È cortesia politica, oltre che buon senso, che le cariche uscenti non affrontino temi rilevanti a fine mandato.
Non così per la Commissione Europea, verosimilmente perché ben immagina di non essere rinnovata alla guida dell’Unione Europea.
L’attuale Commissione è composta per la sua interezza da liberal socialisti e sta disperatamente cercando di porre in atto dai fatti che riaffermino la propria personalità, siamo sotto elezioni, e che ostacolino la futura gestione del potere.
Nella loro neolingua, con il termine ‘rule of law’ essi intendono una giurisprudenza ed una magistratura che aderiscano pienamente alla loro ideologia liberal. Quanti così non facessero sarebbero ‘illiberali’.
Molti stati nazionali afferenti l’Unione Europea non condividono per nulla tale impostazione, e tra questi la Romania.
«Romania stands on the edge of an EU sanctions procedure, the European Commission has warned, amid concern that law and order is being dismantled in the interest of its ruling elite»
«If our concerns are not met, the [European] Commission will have to act and use all the instruments at its disposal»
«massive interference in the independence of the judiciary …. systemic, de facto impunity for high office holders who were suspected of corruption»
«We haven’t had this downward spiral as far as rule of law is concerned in any other EU»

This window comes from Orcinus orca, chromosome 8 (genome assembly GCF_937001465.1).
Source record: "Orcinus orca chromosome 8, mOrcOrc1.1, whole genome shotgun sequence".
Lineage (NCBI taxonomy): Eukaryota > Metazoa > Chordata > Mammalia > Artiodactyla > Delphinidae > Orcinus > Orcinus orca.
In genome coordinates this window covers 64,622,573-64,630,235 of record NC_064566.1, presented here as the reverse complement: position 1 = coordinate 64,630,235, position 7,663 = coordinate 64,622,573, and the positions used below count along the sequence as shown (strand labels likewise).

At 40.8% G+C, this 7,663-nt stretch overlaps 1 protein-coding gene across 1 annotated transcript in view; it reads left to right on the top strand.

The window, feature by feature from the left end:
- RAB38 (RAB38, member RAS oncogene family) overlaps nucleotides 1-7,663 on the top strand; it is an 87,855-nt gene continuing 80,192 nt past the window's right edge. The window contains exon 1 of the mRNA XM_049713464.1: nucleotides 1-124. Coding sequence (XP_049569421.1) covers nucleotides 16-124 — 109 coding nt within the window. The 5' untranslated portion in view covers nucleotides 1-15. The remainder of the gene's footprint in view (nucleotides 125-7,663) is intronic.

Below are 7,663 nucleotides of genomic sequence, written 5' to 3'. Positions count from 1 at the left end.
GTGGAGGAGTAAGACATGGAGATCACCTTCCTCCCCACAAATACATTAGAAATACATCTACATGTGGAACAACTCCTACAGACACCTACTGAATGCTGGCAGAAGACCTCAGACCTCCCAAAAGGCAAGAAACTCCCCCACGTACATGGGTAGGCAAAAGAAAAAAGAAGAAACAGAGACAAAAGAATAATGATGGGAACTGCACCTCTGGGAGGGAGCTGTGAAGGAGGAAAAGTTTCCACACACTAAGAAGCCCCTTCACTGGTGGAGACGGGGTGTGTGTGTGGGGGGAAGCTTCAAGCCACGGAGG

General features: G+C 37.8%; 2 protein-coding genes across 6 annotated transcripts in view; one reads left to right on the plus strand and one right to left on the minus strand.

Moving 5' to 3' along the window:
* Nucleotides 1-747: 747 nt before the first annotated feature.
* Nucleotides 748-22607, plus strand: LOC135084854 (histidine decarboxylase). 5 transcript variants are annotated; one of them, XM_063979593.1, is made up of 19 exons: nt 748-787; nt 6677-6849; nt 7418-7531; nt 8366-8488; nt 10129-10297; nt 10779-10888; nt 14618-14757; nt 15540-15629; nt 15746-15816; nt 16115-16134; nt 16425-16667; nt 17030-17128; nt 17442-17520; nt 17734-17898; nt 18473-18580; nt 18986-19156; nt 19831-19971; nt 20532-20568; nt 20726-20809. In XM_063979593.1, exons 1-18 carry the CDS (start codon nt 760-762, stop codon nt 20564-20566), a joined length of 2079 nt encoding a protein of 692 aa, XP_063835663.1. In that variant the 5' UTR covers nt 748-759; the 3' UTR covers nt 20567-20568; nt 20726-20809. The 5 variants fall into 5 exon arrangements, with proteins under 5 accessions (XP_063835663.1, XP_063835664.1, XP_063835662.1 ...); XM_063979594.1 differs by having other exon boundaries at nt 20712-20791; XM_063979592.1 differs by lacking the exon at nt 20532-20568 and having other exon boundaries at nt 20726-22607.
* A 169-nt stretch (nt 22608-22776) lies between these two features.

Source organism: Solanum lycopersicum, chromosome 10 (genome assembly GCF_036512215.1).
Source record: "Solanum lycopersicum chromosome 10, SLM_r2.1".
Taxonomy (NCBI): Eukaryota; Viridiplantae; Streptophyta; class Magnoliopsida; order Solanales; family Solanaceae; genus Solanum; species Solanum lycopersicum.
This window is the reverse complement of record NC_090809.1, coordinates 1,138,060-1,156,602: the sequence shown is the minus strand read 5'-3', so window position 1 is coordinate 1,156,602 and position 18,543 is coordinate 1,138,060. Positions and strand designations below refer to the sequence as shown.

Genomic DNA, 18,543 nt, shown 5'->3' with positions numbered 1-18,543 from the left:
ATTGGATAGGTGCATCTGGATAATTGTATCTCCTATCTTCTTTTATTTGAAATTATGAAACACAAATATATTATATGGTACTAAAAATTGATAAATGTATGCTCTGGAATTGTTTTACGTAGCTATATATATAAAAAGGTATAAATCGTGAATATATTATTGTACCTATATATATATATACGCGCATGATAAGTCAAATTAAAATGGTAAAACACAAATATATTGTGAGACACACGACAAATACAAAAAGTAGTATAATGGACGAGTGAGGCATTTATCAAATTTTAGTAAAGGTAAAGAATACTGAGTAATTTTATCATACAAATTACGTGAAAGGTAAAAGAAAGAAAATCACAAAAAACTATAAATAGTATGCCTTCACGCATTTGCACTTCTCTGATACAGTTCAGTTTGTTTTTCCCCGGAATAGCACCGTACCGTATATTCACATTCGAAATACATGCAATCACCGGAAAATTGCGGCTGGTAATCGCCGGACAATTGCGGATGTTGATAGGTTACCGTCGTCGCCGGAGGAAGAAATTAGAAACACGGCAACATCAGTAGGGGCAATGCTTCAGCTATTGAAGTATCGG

«The EU should “block funds” going to Bucharest as well as triggering Article 7»
«Romania is slipping into a criminal dictatorship»
* * * * * * * *
La situazione era diventata molto tesa quando la Commissione aveva proposto Mrs Laura Kövesi a capo della procura europea, contro il parere del Consiglio Europeo e contro la volontà rumena.
La reazione rumena era stata immediata e tranchant.
Difficile immaginare lo sconcerto della Commissione Europea, che non era riuscita nel suo intento. La presenza di Mrs Laura Kövesi alla procura europea avrebbe prolungato di anni la sua influenza, anche in caso di sconfitta elettorale.
In ogni caso, della Kövesi non se ne parla più.
Tra quaranta giorni si vota, poi si vedranno i risultati.
Denominare la Romania una ‘criminal dictatorship’ è invero frase ben sopra le righe.
Romania stands on the edge of an EU sanctions procedure, the European Commission has warned, amid concern that law and order is being dismantled in the interest of its ruling elite.
“Concrete actions from the Romanian side will be needed sooner rather than later,” EU justice commissioner Vera Jourova told MEPs in Strasbourg on Monday (15 April).
“If our concerns are not met, the [European] Commission will have to act and use all the instruments at its disposal,” she added, referring to the so-called ‘Article 7 procedure’, already triggered on Hungary and Poland, which could lead to the suspension of their voting rights in the EU Council.
Jourova reeled off a list of abuses which, she said, amounted to “massive interference in the independence of the judiciary” and might lead to “systemic, de facto impunity for high office holders who were suspected of corruption”.